Jet Set Cuisine

Jet Set Cuisine

Zulu Caffé, Ciao Baby Catering take dining to new heights

By Marjorie Rice

Dee Dee Maza and her Ciao Baby team at Scottsdale Airport know that when you’re catering, you have to be prepared for anything. Take the time bees attacked the main course—and the cooks—at a barn where 225 hungry wedding guests were getting seated for dinner.

Quick thinking and the chef’s passion for Saran Wrap saved the day.

The chef is Brian Ford, and he loves to wrap things in Saran Wrap. Anything. Including Maza’s purse one evening when she left it behind at Zulu Caffé, the airport eatery also operated by Maza, Ford and their partner, Betsy McKellips.

“Brian likes Saran Wrap so much, we bought him some for his birthday a few years ago,” Maza says. “Any time we do an event I say, ‘Brian, do you have to use so much Saran Wrap?’ It takes forever to get it off.’ He bought me a slicer.”

When the bees attacked the chicken at the wedding, Ford was prepared. “He had the chicken wrapped so tightly the bees couldn’t get to it,” Maza says. “If it had been any other chef, the food wouldn’t have gone out.”

It’s challenges like that that keep the business fresh and fun for Maza and her partners.

In 2011, Maza’s company got the contract to operate a restaurant onsite at Scottsdale Airport. Zulu, located in the terminal, is open 8 a.m. – 2 p.m. weekdays for breakfast and lunch. It serves Airpark employees and visitors, delivers food to the FBOs (fixed base operators) and provides the kitchen for Ciao Baby’s in-air and event catering.

McKellips, whose experience centers on marketing, customer service and sales, manages Zulu Caffé, in-flight catering, events and marketing. Ford, former executive chef at renowned Quiessence restaurant and the Farm at South Mountain, manages both restaurant and catering worlds.

It took a lot of work to bring the airport facility up to the team’s standards, recalls Maza. “Things weren’t functional,” she says. “We tore out the bar, installed tile on the walls and did a lot of cleaning and painting. We also replaced some of the kitchen equipment.”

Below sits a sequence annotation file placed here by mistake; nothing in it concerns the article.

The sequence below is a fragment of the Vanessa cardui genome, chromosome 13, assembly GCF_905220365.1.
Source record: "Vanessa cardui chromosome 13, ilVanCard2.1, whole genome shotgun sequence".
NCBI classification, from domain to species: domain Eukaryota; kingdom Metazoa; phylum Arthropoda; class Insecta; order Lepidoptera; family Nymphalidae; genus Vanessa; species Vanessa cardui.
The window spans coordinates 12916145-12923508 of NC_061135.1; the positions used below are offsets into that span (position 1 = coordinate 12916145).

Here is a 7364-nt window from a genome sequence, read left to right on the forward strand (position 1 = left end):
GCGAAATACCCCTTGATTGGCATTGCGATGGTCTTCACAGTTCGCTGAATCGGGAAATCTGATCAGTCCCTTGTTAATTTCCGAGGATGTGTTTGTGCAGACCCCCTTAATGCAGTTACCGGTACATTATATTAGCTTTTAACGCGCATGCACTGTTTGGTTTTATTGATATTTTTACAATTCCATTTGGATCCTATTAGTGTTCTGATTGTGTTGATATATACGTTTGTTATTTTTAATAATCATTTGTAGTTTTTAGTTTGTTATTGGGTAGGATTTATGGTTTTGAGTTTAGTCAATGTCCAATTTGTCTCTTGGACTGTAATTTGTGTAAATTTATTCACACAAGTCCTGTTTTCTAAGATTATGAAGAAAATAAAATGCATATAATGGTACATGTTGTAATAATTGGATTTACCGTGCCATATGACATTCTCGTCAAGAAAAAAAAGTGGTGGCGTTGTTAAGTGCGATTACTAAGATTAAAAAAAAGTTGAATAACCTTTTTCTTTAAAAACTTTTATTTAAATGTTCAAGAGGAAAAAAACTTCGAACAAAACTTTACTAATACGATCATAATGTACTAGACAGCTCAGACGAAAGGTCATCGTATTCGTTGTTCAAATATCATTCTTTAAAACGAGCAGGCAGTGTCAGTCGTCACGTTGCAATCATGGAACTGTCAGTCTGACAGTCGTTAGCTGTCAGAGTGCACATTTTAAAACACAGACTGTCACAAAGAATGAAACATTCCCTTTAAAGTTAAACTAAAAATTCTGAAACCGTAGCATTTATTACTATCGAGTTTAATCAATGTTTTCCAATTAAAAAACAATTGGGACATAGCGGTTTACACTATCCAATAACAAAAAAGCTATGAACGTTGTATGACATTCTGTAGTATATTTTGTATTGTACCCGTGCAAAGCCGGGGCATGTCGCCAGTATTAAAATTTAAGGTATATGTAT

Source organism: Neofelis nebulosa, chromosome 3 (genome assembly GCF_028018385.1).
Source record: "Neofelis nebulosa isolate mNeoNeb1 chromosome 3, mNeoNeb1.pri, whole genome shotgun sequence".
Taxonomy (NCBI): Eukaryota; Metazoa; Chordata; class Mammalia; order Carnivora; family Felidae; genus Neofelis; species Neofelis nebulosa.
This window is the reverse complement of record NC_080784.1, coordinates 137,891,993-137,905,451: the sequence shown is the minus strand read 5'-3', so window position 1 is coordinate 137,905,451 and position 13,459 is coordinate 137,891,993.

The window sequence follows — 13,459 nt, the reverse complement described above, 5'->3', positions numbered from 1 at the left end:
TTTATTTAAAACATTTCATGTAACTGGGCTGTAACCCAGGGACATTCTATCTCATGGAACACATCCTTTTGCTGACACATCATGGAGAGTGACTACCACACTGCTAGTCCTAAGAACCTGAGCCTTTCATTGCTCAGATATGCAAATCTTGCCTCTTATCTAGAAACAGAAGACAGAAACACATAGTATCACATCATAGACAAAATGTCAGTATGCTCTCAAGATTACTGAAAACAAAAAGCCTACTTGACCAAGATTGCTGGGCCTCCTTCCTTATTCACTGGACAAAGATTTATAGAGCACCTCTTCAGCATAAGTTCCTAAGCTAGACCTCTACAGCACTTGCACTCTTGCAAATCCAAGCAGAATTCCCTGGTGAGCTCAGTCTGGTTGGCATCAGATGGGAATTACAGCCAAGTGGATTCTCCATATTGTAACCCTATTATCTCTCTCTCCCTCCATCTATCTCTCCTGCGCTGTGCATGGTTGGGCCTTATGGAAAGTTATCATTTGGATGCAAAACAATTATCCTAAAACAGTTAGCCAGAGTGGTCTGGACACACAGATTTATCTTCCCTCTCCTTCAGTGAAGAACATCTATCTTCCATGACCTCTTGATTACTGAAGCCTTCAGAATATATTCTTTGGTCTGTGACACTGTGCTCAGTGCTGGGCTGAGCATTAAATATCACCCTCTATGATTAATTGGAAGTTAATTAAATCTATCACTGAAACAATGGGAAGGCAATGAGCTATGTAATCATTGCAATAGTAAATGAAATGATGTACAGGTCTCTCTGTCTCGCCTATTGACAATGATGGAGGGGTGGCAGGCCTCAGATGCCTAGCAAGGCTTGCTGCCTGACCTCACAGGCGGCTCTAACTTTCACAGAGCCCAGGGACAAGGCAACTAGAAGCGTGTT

Zulu’s menu sticks pretty much to basics—but with the panache that comes from quality ingredients prepared by a chef with Ford’s chops. Breakfast serves up the classics—fruit, French toast, breakfast sandwiches, burritos and the like. But Ford kicks it up a notch with dishes like the challah French toast topped with bananas Foster.

Lunch—sandwiches, salads and burgers—also leans heavily on the basics. But the BLT is slathered with pesto aioli instead of plain mayo. Arugula atop the applewood bacon adds a peppery punch.

Want something light for lunch? Sample the cheese board with fruit, nuts, crostini and local artisanal cheeses, or olives marinated in orange, fennel, rosemary and roasted garlic. Hungry for heartier fare? Dig into the Zulu Blue Burger with caramelized onions, chipotle aioli, fried egg, pickled jalapenos, bacon, Gorgonzola and aged cheddar.

Have a yen for something homey? Dig into the award-winning Green Chili Mac ‘N Cheese (Phoenix New Times best Mac ‘N Cheese for 2013). “We’ve gained a lot of regulars,” McKellips says. “We change some dishes on the menu as seasons change, but we’ll never take that off.”

Just seven people staff the restaurant, the chef and two cooks, and four servers. “When the restaurant is open, we’re all hands-on,” Maza says.

For catered events, on-call employees are brought in. “Unlike other caterers, we don’t book 30 events a month,” Maza says. “We limit how many we’ll do. Brian wants to have his hands on everything.”

Ciao Baby stages events at the restaurant, the terminal and in hangars operated by the FBOs. “We do all of Signature Flight Support’s events. We’re doing a big Super Bowl party at Pinnacle Aviation for a large magazine, and a Super Bowl watch party for pilots at Landmark Aviation,” says Maza, describing the hangars as blank canvases that allow the team’s stylists to create stunning events.

The guest list can range upward of 2,000 people at the larger events, Maza says. “Whether it’s 10 people or 1,000, they’re going to get our best.”

Ciao Baby, which has exclusive privileges to have events in Scottsdale Airport’s private hangars as well as the terminal, is now focusing on expanding its event services, delivering the kind of quality associated with top venues in Las Vegas and New York City. “We just teamed up with a company called Fresh Wata, out of Las Vegas,” Maza says. “We’ve catered events for them outside of Arizona, and we want to partner with them to bring events that aren’t normally booked here …We’re also teaming up with Sound Lighting FX so we can put together an event at a competitive price.”

Going forward, the Ciao Baby team hopes to expand and update Zulu Caffé, perhaps scheduling monthly wine dinners after the crush of the Super Bowl is over.

The company also is branching out, catering in-flight meals for Scottsdale Airport customers, many of whom ask for gourmet food and presentation, which is right in Ford’s sweet spot. The meals range from box lunches to more exotic fare.

“We’re constantly evolving and changing,” McKellips says. “That’s the most fun part. That and eating Brian’s food.”